Since it has been bitterly cold in Washington, DC, grilling these small items on a charcoal grill outside in the evening was out of the question. Not to be deterred, I decided to grill them in our toaster oven (on "broil" mode). Half way through the cooking, it started smoking. “Eau de Fish” started permeating the house. On my wife's advice, I hastily moved the entire toaster oven under the hood vent for the stove and turned the vent on high. The smoke cleared and I managed to finish the cooking (see below).  Next time, I will move the toaster oven under the hood from the start. (Born of necessity we actually found a method to cook other “smelly” items in the toaster oven such as roasted Brussels sprouts which taste good but leave the house smelling of sprouts for days.) I served this with grated daikon and wedges of lemon. It is not as oily as Hamachi but almost equally good. Since it is smaller than Hamachi collar, I served one each.


One package contained three collars (see below). I thawed them slowly in the refrigerator (for 2 days). I salted them and started cooking them on the meat side using the toaster oven on broil after 7 minutes I turned them over so it was skin side up. That’s when it started smoking. After moving the toaster oven under the hood, I continued broiling for another 7 minutes until the skin was crisp and brown and the meat was done.


Japanese kitchen stoves usually have a "fish grill" which appears to do a better job than my toaster oven. But we will be prepared next time, the toaster over will go under the hood the minute I even think of broiling fish.

Wednesday, February 5, 2014

A Pinot noir we can love with two curries 気に入ったピノノワールと合いがけカレー

We usually do not particularly like Pinot noir including Burgundy. (We are not sophisticated enough to enjoy the subtleties of these Pinots). But occasionally, we come across a Pinot we really like such as the one we had recently.  So I decided it was worthwhile to post something about it. This wine was a bit unusual for Pinot (may be that is the reason we liked it). It was unusually dark in color for a Pinot—it was almost dark like Cab. The wine is called "Belle Glos Pinot Noir" Clark and Telephone from Santa Barbara. The grapes are from the vineyard located at the corner of Clark and Telephone roads. This is a young wine (2012 harvest, 9 month aging in an oak cask). It bursts with dark cherry, blueberry, caramel and vanilla up front  leading to a smooth silky tannin. We can really enjoyed this Pinot.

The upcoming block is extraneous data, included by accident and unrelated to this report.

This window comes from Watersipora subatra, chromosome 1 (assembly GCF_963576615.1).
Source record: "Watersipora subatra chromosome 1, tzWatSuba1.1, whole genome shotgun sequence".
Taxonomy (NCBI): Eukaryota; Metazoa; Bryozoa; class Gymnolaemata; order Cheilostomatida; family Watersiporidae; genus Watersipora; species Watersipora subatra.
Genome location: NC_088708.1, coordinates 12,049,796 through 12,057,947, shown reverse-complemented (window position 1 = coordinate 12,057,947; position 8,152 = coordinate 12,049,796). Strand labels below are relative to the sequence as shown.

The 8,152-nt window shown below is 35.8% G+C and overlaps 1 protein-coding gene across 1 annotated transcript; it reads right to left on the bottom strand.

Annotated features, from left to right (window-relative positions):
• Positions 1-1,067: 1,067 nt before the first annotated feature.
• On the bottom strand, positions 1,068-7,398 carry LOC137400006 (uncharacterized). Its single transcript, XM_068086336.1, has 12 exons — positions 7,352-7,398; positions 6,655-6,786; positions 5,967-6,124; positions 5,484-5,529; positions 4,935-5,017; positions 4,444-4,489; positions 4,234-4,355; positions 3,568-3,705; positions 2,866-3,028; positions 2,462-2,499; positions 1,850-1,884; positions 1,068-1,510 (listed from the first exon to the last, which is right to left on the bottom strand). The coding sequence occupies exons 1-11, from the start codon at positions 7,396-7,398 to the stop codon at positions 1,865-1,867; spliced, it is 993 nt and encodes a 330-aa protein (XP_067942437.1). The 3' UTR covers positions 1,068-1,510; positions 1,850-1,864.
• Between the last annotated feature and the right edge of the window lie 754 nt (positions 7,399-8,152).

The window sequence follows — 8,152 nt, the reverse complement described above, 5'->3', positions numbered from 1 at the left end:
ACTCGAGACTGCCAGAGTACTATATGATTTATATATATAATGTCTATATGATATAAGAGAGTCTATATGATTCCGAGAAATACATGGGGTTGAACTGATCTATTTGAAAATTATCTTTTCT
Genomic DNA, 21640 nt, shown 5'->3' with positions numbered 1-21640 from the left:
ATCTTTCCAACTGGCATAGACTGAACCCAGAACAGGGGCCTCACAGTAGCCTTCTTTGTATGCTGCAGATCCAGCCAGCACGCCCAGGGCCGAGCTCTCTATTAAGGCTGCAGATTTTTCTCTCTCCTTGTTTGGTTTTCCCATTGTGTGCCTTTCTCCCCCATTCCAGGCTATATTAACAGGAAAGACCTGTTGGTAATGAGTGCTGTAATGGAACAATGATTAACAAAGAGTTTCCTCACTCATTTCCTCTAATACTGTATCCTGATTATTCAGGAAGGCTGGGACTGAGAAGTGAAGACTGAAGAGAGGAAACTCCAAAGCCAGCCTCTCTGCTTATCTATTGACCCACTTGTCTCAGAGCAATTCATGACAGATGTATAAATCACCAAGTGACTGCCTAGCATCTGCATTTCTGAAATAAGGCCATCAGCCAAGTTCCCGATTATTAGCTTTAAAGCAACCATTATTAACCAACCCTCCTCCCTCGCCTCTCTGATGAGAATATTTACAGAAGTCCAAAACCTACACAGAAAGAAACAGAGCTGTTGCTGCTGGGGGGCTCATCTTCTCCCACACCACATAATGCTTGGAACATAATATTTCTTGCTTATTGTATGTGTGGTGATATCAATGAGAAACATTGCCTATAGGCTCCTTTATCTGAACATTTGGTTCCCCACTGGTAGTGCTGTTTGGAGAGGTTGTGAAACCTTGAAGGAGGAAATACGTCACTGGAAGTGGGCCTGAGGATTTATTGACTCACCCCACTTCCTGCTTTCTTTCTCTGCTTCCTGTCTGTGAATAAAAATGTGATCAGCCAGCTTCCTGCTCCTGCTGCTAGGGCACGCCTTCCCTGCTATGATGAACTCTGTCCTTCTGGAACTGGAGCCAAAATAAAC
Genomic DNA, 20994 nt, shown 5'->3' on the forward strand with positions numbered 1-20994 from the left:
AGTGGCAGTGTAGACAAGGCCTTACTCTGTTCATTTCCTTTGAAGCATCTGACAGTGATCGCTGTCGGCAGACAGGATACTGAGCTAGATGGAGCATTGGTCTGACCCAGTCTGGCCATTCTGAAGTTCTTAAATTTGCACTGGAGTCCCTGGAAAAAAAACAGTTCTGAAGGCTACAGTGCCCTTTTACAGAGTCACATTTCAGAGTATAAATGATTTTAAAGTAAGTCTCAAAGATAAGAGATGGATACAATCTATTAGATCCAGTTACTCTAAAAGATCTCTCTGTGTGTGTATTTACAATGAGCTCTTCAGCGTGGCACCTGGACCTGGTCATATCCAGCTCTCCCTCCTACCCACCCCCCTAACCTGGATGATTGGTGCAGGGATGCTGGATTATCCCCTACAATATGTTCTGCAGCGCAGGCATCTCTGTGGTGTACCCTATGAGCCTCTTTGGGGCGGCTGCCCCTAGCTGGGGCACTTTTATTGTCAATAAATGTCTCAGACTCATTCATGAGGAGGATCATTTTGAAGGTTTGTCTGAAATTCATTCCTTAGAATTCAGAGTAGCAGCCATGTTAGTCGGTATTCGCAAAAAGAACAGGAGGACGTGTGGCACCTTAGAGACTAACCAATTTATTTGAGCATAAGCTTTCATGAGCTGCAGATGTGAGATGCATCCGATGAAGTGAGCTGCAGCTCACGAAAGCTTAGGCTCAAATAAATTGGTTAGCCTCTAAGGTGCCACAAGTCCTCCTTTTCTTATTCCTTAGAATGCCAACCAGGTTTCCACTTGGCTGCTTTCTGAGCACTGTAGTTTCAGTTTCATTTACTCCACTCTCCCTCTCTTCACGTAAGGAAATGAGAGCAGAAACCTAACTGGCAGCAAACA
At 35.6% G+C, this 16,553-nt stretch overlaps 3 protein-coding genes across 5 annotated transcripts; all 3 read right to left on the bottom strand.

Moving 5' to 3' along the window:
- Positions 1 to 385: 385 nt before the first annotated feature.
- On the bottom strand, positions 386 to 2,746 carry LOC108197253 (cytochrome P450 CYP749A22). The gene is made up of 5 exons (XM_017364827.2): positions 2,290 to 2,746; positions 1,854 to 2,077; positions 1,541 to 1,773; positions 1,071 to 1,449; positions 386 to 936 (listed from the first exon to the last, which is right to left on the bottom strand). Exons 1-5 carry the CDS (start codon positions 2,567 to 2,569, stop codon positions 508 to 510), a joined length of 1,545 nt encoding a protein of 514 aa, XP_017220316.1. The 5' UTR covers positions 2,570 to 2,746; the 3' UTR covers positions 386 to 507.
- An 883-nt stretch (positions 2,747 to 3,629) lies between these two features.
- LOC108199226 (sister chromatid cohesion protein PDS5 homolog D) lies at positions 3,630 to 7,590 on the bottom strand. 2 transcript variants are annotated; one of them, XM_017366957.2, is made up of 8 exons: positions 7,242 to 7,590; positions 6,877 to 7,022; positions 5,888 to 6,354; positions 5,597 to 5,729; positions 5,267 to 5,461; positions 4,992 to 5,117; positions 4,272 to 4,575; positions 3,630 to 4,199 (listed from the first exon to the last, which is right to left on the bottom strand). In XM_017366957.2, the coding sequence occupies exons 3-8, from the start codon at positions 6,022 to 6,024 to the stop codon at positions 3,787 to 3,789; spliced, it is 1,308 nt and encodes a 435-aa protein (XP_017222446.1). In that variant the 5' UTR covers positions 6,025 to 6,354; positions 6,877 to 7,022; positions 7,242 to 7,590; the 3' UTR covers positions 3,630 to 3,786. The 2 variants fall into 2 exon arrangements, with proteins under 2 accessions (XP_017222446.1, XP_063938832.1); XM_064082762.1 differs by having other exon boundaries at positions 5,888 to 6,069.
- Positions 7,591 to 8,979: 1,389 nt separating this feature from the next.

The appetizers may not have been a perfect pairing for this wonderful California Pinot but the threesome I served were (from left to right); Indian spiced braised cabbage with raisins (my wife made this, a subject of a future post), baked spicy tofu cubes, and baked chick peas. These dishes were not too spicy hot but had layers of spice flavors. For the tofu dish, this time I used Sriracha which added a nice flavor and heat.

For dinner, we had two quite different curries which my wife made. These two curries were made for a dinner for our friends; a mixed population of vegetarians and omnivores but because of bad weather they weren’t able to make it to the dinner. The left "red" curry is  lamb curry and the right "green" curry is spinach curry. For the spinach curry, instead of home-made cheese curd, we used cubes of Feta and smoked gouda cheeses. In Japan, "Aikake" curry 合いかけカレー is rather popular in which two different curries are served over rice on a single plate. The idea is you first enjoy the two curries and rice individually and then mix them up to create a new flavored curry.

My being carnivore/omnivore, I liked the lamb curry better but the spinach curry was totally different in flavor and texture and was excellent. Both curries had complex layers of Indian spices but were not too spicy hot. For some reason, this Pinot really went well with these curries.

Sunday, February 2, 2014

Tender simmered octopus 蛸の柔らか煮

When I made extra octopus legs to Galician octopus tapas, I also made a Japanese-style simmered octopus.

This is a rather simple recipe. I started simmering the octopus legs and head (body) in water with a dash of sake with an Otoshi-buta 落とし蓋 (see below) and a regular lid. I cooked it for over 1 hour before I seasoned the broth. I did not measure but added sugar first (1 tbs to about 3 cups of boiling liquid). I simmered it for 30 minutes and added soy sauce (about 1 tbs). I removed the lid and turned up the flame to low-medium and reduced the broth to 1/3 (took another 30 minutes).

The sauce became thick and clingy (The first picture). I cut  the cooked meat into bite sized pieces and served. We like this preparation better than Galician octopus. The meat became really tender after long hours of cooking. With this dish we congratulated ourselves for completely finishing the whole boiled octopus.

P.S. Once the simmer octopus was refrigerated, it got chewy again. heating up in the microwave did not improve.